And then going back to the matter of Planned Parenthood, we give that a pass, because they're largely democratic supported and because so much of what is called the black community in America votes Democrat. We don't like to look too closely at them. But they are the biggest murder of blacks and brown people in this country. And not only that, they are hunting down and killing, and I'll say it that way. They are hunting down and killing brown people globally by their efforts. And they get a pass. So, yeah, that's an issue and it's one that a lot of people want to set aside. Because it's easier to say, "Look what that white guy did to that black guy." Look, it's a major social eruption that we have to focus on this, because it's easier. It's not easy when you have to look your entire community in the face and say "I'm going the other way."

Richard Truss

That question is used to deflect or divert from the the original issue. Yes, there is black on black crime. There's white on white crime. There's Chinese on Chinese crime. But the matter at hand, that has brought the whole issue of racism and inequality into focus right now is the fact that a group of white police officers executed this black man in the street. And if it had not been recorded, then they would have gotten, probably, gotten a pass.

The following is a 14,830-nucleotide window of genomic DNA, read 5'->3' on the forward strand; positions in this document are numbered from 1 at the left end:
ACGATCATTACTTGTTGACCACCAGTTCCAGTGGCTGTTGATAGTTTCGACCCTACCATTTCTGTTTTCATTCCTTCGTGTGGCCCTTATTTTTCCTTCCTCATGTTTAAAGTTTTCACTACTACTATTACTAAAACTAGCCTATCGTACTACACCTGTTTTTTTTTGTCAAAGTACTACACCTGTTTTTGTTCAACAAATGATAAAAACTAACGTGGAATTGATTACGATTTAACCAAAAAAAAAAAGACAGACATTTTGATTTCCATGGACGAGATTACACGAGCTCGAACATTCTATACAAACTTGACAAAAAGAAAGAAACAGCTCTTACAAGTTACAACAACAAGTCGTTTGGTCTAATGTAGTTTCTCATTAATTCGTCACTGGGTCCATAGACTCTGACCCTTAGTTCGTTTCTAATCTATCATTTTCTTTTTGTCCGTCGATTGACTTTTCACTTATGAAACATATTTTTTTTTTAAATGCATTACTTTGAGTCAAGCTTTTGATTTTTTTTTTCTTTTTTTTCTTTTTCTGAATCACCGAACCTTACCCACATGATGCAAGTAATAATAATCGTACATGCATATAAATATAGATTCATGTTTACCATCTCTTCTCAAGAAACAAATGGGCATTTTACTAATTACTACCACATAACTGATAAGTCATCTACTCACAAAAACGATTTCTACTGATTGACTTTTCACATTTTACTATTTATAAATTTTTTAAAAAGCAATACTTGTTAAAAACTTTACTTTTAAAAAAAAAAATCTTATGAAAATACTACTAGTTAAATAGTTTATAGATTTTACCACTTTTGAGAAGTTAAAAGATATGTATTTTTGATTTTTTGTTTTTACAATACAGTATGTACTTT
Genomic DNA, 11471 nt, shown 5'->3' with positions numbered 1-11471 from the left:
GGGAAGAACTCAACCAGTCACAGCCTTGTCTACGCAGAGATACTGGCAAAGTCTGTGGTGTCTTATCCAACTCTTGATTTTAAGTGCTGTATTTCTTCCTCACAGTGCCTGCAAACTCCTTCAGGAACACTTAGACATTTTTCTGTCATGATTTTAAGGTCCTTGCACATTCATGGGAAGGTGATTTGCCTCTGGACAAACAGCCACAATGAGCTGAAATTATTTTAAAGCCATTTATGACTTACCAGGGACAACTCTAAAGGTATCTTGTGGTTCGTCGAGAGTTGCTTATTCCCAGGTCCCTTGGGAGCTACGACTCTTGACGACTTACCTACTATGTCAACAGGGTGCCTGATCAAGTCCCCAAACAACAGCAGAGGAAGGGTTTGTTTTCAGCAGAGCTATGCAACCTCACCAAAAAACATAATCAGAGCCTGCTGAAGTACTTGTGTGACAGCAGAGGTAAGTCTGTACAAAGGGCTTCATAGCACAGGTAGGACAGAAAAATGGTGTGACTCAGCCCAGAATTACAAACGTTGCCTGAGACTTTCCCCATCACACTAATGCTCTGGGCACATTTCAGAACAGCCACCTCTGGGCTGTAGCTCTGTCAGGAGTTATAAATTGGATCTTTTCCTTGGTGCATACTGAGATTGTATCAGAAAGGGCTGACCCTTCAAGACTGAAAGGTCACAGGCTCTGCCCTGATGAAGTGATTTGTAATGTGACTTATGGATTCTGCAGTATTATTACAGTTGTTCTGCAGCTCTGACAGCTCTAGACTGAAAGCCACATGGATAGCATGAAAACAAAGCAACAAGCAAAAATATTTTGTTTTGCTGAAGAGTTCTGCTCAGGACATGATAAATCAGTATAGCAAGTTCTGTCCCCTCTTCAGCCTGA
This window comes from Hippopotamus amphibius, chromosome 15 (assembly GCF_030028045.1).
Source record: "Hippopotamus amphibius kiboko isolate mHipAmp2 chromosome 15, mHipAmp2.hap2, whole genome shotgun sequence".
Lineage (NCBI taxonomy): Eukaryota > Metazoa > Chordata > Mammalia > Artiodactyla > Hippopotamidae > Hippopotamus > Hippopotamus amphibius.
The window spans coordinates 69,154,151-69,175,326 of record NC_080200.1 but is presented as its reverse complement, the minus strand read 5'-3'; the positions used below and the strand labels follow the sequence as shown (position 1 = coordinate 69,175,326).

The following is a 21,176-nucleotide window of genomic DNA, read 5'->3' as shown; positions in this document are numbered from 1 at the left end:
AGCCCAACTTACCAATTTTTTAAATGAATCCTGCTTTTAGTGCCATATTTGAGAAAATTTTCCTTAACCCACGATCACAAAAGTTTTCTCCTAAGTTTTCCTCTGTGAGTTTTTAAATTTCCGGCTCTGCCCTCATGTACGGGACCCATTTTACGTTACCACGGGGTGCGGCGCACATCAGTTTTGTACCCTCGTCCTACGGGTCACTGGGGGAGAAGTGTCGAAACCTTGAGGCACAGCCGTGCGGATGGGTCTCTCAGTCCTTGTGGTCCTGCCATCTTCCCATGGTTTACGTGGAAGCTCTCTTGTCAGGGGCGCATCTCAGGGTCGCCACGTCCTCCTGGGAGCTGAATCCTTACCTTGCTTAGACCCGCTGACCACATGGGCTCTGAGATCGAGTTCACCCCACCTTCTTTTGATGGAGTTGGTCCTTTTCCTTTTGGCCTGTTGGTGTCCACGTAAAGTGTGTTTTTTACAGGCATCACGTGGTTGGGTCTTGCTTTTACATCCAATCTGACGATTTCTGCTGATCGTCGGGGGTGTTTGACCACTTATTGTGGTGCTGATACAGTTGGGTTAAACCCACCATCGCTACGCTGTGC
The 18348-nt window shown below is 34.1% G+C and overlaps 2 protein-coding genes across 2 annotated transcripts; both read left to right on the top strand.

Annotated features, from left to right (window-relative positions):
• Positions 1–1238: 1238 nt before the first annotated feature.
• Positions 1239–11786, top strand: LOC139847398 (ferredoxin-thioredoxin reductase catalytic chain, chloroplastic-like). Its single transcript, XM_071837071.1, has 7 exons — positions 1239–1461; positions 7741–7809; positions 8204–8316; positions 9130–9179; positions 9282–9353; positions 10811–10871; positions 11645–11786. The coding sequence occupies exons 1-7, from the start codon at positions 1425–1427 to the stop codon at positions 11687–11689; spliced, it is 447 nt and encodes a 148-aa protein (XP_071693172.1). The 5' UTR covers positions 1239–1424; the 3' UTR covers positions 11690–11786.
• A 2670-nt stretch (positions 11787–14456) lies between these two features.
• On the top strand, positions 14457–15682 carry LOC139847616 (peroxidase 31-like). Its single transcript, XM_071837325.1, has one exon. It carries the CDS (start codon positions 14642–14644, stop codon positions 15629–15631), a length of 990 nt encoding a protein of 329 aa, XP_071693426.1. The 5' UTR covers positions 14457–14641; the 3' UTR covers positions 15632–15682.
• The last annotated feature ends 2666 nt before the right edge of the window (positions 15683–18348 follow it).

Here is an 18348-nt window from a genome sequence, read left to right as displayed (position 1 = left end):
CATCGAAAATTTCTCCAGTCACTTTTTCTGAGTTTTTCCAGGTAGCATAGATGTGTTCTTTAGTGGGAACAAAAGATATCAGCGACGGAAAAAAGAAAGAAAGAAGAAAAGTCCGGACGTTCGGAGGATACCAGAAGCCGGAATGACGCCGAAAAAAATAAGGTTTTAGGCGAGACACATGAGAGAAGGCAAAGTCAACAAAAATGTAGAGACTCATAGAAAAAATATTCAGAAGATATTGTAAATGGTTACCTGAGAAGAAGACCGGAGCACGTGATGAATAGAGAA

Richard Truss

Yes, we have to deal with black on black crimes. But at the same time we have to deal with all the the underlying factors that add to that problem that is within the African American communities and so forth.  But at the same time we have that issue of dealing with the systemic racism that continues to see instances like George Floyd and the whole list of them. For example, the young man that was shot in his car. He had the legal right to be a gun carrier but he was gunned down right in front of his girlfriend and his child. It makes no sense. And again, going back to the individual who is charged with enforcing the law, what's his heart condition that allows him to think that it's right to just take this person's life because he feels threatened.

Bryan Schneider

So I'm going to ask a related question, and I'll give Pastor Robinson the opportunity to respond to this one. People will tell me, "Well just go look at Black culture. Go look at rap music and see the glorification of narcotics, of violence, of sexual immorality. And you're able to see that this isn't a racism issue, this is a immoral culture versus law issue." How would you respond to that?

Mark Robinson